this.Context.Items["ModelDataContext"] = new Foliotek.DataAccess.ModelDataContext();
	}
.
.
.
}

WSE 3.0 webservice (security object)

SoapContext.Current["ModelDataContext"] = new dac.ModelDataContext();

Finally, I tied it all together by writing a property in the super class for all of my business logic classes:

static ModelDataContext datacontext;
internal static ModelDataContext DataContext
{
	get
	{

		if (System.Web.HttpContext.Current == null) // for linqpad/etc
		{
			if (datacontext == null)
				datacontext = new ModelDataContext();
			return datacontext;
		}
		else if (System.Web.HttpContext.Current.CurrentHandler is IDataContextHelper) // for web page
		{
			return ((IDataContextHelper)System.Web.HttpContext.Current.CurrentHandler).DataContext;
		}
		else if (System.Web.HttpContext.Current.Items != null && System.Web.HttpContext.Current.Items["ModelDataContext"] != null) // for simple webservice
		{
			return (ModelDataContext)System.Web.HttpContext.Current.Items["ModelDataContext"];
		}
		else if (Microsoft.Web.Services3.SoapContext.Current != null) // for webservices (in auth)
		{
			return (ModelDataContext)Microsoft.Web.Services3.SoapContext.Current["ModelDataContext"];
		}
		else if (Microsoft.Web.Services3.RequestSoapContext.Current != null) // for webservices (in webservice call)
		{
			return (ModelDataContext)Microsoft.Web.Services3.RequestSoapContext.Current["ModelDataContext"];
		}
		else
		{ // make sure we know about it if something uses the static context, that can be bad under load...
			ErrorLog.Add(-1, -1, -1, "Warning - Using Static Data Context","",
			"", "", 80, System.Web.HttpContext.Current.Request.Url+"", "", "", new 	Foliotek.DataAccess.ErrorLog.QueryValueDataTable(), "",
			"", "", "", "", "");
			if (datacontext == null)
				datacontext = new ModelDataContext();
			return datacontext;
		}
	}
}

I think the methodology is sound. I happened upon the Items collection on HttpContext fairly recently – its possible that is a solution that would cover all of the ASP.NET cases. You might even be able to instantiate it on Application_BeginRequest and clear it on Application_EndRequest and clear out some of the extra code. Here’s the resulting code:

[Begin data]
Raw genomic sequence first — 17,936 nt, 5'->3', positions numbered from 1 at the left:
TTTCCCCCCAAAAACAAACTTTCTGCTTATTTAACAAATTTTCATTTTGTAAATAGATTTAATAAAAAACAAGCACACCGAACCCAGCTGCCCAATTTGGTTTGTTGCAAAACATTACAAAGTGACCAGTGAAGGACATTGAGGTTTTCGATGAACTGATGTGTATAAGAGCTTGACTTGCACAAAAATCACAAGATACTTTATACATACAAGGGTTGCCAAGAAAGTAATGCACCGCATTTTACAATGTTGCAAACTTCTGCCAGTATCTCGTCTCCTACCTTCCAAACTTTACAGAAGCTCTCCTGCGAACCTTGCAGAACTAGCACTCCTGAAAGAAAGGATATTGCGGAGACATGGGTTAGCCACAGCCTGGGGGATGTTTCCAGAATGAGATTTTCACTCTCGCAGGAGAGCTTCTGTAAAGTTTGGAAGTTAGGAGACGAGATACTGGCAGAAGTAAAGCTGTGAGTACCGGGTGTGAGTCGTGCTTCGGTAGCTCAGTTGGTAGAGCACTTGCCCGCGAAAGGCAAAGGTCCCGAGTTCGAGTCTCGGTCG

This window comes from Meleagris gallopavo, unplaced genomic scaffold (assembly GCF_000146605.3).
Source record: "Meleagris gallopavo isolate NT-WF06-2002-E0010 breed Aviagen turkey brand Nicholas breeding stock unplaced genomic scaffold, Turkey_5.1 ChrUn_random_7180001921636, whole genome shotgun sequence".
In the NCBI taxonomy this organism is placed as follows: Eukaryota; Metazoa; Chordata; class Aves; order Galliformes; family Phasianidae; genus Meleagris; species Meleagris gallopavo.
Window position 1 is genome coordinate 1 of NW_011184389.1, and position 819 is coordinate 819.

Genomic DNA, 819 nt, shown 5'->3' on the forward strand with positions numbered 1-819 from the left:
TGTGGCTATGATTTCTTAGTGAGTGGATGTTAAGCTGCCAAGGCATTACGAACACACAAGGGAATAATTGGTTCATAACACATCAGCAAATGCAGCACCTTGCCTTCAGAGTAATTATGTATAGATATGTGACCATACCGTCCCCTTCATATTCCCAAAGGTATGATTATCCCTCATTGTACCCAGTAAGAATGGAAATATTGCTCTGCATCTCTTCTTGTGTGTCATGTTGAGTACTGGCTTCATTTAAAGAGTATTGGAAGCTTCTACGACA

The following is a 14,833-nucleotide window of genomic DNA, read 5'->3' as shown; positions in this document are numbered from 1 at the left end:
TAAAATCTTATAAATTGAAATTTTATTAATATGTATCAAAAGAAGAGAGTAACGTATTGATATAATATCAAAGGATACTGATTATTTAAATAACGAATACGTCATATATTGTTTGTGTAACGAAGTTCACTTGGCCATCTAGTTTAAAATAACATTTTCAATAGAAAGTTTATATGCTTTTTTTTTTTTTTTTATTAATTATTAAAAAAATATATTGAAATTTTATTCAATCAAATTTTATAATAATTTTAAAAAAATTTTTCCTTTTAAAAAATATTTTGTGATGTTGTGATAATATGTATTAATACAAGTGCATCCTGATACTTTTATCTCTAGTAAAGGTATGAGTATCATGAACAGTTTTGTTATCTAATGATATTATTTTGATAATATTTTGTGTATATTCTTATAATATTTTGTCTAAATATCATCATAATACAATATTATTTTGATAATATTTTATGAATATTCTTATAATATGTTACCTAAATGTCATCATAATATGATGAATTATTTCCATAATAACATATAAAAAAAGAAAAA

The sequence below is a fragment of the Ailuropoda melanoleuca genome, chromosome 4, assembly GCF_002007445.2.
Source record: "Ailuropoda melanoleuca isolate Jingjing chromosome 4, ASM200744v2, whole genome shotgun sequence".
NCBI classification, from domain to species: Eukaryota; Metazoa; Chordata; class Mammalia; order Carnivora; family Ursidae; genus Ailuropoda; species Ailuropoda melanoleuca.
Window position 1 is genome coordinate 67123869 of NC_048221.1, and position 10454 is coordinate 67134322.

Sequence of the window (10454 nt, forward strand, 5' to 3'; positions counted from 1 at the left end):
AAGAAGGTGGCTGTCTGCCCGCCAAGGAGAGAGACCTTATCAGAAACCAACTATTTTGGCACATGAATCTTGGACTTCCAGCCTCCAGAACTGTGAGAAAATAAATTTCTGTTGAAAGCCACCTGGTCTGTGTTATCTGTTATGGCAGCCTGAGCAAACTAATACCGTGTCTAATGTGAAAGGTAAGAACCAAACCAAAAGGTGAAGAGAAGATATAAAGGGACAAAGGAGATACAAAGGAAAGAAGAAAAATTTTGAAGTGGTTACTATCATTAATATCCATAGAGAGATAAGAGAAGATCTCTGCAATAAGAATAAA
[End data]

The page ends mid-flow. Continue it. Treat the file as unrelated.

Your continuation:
Web App:

var user = Business.User.Get(userid);
user.Email = "newemail@email.com";
user.Update();

Business Class:

public static User Get(int userid)
{
	return (from u in DataContext.Users
	where u.UserID == userid
	select u).First();
}

public void Update()
{
	DataContext.SubmitChanges();
}

So, all that work had 2 main benefits: the web app developer doesn’t have to think about persistence at all, and the business logic developer doesn’t have to deal with managing a DataContext instance. Less than 100 lines of code eliminated several hundred lines of boiler plate code.

Disabling html drop and element resize inside of DesignMode

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Background:

You can set the DesignMode attribute on a div/iframe/etc to get a WYSIWYG panel.  Some browsers enable interfaces in those boxes that may not be desirable in all circumstances – and it’s not well documented how to turn them off.

IE Element Resize:

IE has a bad habit of putting resize controls on any element inside the DesignMode element where “hasLayout” is set.  This includes images, inputs, things that are floated, absolutely positioned, etc.  Do you really want them to resize a radiobutton?  Probably not.  Use the following js event to stop the resize.  It still gives the controls to resize, but they don’t do anything: